"Yes. Well, that is part of the reason why I've come," the matron says. There is a sound of dry parchment sliding across the table. "The letter came to me 'ouse last month - I suppose ye'll need to venture out and take 'im ter London. I've provided a small allowance, otherwise the school board would be on me 'eels, they're in debt enough ter the wretched goblins as it is."
"Cheers," your father says, and the matron leaves. To your amusement despite the situation, she has brought a pink parasol with her, and shoots it up into the sky to protect her grey dress and black armband from the onslaught of gentle raindrops. She barely looks at you as she steps over the broken fence and returns the way she'd come from, but you watch as the patch of pink moves through the browns and greens of the wood, little branches being caught in its spokes, the matron muttering angrily to herself as water beats rhythms against it.
When you go inside, your father is dry-eyed and jolly again. He hands you a fat letter with green writing on the front and bounces a little pouch of gold. He tells you are going to school, and then you are going to London. He beams and pumps your hand vigourously, then hugs you round the waist.
"Me son is going ter 'ogwarts!" he crows, and sets down to make a list of all you need to purchase in London. His joy catches root in your confusion and soon you are both laughing together, and he throws away the untouched bark tea in the matron's cup and serves you up some of his fine, special ale instead.
III. The School
London is like nothing you've ever thought: a great, dirty big city that smells of the toilet and of strange fumes which sting and linger inside your nose, and people who rush by, their eyes stinging from the smoke, the tops of their hats brushing your shoulders, as you lead your father through the crowd like rats. The people both thrill and frighten you, these beings who are all smaller than you, smarter than you, the women in their knee-length skirts and their neat, slick hairstyles, the men in their suits - all older than you. You do not know this, but England, the country which holds your forest home yet to which you have never belonged, is in the midst of a financial crisis, of a social crisis, and there are reasons why buildings in London have crumbled to rubble and why the young men have scars on their faces and breathe very heavily. London: the crumbling city of a crumbling nation, and your father ushers you to move step over the folded legs of the beggars leaning back against black iron fences, and you gaze up at the great clock and the Houses of Parliament, the grandest things in the world.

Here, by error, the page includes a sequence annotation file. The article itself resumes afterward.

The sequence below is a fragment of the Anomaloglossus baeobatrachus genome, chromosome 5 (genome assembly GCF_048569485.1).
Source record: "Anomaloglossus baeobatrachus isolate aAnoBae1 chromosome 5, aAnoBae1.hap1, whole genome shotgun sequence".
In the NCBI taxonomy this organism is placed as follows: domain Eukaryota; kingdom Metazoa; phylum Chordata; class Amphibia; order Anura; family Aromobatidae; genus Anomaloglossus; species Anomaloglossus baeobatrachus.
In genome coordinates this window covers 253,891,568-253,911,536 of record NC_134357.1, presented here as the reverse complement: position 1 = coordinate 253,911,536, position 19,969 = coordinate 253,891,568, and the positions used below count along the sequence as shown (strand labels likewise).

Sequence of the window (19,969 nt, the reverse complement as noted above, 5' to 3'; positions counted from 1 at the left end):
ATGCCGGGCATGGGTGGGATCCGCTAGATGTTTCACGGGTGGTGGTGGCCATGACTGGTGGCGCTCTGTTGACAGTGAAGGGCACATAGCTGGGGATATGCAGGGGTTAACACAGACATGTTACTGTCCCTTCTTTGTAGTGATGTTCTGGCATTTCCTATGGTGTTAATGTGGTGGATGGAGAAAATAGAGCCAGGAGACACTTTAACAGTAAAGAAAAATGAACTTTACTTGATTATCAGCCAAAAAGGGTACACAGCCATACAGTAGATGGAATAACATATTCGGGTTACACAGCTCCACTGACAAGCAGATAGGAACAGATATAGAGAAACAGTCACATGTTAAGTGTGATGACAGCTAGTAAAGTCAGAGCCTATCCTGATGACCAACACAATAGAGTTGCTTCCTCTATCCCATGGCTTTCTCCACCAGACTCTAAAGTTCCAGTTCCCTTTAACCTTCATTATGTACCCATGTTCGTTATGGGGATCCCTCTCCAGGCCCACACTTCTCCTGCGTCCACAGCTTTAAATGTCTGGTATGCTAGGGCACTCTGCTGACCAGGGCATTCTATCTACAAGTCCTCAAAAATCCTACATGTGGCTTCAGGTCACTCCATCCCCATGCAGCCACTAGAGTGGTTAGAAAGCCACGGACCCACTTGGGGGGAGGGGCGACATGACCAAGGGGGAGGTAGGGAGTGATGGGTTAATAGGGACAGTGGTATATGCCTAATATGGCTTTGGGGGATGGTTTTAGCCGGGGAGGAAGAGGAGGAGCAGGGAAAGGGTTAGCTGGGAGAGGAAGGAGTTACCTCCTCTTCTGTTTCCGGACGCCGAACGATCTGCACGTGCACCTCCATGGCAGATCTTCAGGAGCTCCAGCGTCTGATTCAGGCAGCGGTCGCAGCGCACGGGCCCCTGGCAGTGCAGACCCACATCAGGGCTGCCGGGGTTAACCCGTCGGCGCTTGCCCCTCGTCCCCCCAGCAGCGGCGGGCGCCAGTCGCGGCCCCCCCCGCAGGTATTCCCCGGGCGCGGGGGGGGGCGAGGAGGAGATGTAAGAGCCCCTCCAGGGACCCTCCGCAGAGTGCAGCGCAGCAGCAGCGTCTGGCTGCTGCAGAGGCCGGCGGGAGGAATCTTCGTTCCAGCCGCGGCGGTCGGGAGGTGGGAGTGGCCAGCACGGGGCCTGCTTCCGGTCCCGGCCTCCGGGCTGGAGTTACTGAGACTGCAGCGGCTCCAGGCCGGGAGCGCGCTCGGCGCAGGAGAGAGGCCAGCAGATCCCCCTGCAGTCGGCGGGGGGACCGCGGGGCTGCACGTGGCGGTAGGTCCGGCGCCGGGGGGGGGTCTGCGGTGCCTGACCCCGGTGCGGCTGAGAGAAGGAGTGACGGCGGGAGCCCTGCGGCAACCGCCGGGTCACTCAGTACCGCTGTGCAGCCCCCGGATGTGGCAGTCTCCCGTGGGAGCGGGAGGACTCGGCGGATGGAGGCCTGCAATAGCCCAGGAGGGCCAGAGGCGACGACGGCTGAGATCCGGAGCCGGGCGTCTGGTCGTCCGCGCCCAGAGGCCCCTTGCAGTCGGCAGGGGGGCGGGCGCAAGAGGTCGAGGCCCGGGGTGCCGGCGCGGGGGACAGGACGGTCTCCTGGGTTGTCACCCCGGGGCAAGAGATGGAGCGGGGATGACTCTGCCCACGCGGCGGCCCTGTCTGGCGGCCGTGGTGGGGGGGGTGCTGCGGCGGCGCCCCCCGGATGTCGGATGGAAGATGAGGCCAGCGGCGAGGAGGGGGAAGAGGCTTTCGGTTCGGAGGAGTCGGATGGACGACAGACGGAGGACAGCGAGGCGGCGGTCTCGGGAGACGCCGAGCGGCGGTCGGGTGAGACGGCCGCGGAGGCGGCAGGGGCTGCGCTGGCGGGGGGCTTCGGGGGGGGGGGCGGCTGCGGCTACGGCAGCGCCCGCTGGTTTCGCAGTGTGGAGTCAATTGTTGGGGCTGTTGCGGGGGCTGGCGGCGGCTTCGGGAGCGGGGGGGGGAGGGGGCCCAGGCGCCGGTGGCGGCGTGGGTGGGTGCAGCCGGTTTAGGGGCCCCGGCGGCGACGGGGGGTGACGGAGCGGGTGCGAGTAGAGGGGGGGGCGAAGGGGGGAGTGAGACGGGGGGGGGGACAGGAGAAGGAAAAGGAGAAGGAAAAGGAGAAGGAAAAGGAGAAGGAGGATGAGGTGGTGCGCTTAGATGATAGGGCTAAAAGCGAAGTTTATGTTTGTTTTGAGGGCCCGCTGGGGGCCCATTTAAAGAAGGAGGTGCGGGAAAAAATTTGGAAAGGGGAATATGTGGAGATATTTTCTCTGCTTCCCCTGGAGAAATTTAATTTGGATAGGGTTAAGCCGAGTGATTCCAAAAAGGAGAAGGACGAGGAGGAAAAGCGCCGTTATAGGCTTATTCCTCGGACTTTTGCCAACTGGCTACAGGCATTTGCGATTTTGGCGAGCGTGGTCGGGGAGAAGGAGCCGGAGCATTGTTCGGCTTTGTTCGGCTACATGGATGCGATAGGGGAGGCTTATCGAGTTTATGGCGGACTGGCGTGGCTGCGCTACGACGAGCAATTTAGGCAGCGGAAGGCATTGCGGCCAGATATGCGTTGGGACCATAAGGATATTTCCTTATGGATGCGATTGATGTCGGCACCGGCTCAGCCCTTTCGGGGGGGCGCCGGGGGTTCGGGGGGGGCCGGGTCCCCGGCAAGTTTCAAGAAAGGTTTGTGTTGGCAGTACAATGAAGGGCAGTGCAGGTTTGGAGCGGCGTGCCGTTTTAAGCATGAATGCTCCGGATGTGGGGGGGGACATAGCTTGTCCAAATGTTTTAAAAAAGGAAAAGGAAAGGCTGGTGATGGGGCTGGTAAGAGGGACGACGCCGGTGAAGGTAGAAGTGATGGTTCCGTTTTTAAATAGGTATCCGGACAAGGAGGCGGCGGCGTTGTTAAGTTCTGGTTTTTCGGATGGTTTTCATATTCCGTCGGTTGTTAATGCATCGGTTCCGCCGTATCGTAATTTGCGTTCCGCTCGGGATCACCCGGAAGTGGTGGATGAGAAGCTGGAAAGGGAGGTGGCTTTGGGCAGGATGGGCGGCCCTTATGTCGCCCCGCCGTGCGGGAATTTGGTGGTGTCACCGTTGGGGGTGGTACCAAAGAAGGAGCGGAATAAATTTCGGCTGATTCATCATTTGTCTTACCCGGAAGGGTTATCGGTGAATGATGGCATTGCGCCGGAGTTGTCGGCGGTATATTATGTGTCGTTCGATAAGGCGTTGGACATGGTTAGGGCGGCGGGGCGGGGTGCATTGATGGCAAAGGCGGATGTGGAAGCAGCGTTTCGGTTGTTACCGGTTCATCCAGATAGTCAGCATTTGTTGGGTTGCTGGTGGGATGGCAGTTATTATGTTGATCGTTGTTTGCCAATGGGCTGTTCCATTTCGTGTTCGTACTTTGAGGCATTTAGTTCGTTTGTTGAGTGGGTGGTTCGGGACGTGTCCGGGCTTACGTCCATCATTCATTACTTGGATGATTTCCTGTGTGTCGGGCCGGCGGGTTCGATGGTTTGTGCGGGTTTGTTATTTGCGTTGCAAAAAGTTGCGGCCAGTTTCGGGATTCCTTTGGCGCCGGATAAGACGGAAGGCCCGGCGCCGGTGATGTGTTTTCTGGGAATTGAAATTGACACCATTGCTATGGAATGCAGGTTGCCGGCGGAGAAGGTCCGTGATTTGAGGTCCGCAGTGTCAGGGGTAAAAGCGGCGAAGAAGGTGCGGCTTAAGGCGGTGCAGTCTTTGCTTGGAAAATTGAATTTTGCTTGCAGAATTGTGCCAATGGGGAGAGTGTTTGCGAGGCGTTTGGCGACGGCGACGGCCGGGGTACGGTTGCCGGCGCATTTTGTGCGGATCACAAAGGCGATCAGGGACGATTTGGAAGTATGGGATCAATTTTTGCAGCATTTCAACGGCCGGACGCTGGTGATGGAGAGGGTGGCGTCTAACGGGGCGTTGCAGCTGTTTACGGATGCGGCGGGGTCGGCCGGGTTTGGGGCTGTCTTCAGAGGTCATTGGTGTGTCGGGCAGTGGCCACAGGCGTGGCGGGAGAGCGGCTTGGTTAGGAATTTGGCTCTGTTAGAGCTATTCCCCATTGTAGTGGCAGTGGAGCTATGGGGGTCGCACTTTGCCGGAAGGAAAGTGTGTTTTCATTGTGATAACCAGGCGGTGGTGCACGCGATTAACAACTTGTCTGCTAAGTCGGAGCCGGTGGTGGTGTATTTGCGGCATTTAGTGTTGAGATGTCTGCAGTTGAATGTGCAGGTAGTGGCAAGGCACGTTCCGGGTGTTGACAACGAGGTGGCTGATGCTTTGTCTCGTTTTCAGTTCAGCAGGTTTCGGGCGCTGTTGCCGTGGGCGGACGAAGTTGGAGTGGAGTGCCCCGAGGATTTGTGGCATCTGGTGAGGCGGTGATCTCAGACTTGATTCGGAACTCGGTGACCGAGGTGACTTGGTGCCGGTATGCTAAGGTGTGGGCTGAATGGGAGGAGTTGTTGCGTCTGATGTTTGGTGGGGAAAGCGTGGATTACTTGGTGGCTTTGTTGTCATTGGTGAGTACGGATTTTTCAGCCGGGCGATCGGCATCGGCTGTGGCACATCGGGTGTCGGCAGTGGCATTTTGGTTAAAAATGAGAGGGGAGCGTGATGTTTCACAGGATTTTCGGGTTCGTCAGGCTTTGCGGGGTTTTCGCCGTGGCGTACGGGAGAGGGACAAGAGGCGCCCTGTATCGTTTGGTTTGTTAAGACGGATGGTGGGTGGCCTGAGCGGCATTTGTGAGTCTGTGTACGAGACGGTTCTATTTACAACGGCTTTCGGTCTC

Behind you, your father gives a little squeak and you awkwardly turn to see a rat-faced man slipping away into the crowd.
"'e's got me wallet!" your father cries out, his face very red, and without hesitating you shove through the crowd like you might move through the forest, but the bodies do not part for you the way the branches and vines might. By some miracle you reach over a child's head and capture the thief, grabbing him round the neck and shoving him against the fence, plucking your father's wallet back out of his pocket. It's a shabby, old thing, and the few coins the matron gave you jingle against one another, a poor man's tune.